Final Verdict

Individual models for each panel will vary in its specs and different companies hold different quality control standards during manufacturing. While this information is a good, general guide to the various types of panels, you’ll have to look at individual options from various brands to determine which IPS, VA, or TN panel is just right for you.

It’s difficult to conclude that one type of panel is better or worse, overall, than the others. Your choice will depend on your needs from the computer, your brand preferences, and your budget. My hope is that you now know more about each type of panel so you can understand the jargon you see and make your most-informed decision.

If you’re currently looking for a new gaming monitor, make sure to read our full guide on how to choose the best monitor for your needs. Also, we handpicked the best gaming monitors for 2020, so you can pick from the best ones out there.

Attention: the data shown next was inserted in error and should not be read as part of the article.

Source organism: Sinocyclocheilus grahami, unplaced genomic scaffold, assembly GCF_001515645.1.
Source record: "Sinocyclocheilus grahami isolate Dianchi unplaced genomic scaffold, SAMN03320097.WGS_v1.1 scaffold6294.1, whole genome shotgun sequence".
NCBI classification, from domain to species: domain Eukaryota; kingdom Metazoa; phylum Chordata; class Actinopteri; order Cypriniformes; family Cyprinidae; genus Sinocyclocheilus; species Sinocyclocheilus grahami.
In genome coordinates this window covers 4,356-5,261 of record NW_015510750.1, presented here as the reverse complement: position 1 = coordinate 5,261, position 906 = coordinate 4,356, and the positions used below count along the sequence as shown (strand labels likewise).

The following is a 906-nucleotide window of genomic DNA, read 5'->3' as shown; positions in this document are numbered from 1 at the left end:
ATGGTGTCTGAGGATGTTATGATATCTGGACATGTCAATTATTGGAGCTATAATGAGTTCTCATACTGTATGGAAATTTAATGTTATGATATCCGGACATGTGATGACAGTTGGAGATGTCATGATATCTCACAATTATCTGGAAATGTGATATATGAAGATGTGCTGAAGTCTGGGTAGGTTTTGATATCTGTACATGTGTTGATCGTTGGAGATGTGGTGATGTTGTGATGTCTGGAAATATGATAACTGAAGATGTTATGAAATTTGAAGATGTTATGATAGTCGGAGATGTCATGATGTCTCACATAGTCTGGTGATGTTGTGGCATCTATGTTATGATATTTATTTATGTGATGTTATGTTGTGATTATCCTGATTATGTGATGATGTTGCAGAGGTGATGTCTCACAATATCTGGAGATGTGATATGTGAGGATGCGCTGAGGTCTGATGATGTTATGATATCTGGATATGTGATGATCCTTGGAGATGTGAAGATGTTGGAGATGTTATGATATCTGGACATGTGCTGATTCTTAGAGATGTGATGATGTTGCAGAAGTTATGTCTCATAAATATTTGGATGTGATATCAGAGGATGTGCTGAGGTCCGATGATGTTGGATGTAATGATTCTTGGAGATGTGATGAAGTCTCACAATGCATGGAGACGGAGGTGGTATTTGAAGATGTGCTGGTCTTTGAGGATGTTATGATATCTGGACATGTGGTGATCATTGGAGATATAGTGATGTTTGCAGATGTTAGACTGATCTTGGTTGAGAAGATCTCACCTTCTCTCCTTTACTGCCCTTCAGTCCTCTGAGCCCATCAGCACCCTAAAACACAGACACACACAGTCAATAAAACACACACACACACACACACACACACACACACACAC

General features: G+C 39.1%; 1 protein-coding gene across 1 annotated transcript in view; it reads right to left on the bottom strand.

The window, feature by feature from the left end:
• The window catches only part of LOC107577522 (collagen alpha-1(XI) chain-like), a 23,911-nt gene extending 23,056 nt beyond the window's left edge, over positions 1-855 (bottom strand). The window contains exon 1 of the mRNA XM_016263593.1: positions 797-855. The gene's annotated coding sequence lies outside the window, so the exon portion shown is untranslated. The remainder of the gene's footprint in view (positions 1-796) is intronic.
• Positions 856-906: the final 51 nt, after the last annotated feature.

I hope you enjoyed the post! Did it help you decide on your next purchase? I know some folks hold hardcore allegiances to one type of panel over all the others. Do you have a favorite? Let me know in the comments below!

About Richard Gamin 125 Articles
My name's Richard and over the years, I have personally built many PCs for myself and my friends. I love gaming, programming, graphics designing and basically anything that has to do with computers and technology. If you ever need a hand with anything, feel free to contact me and I will be more than happy to help you out.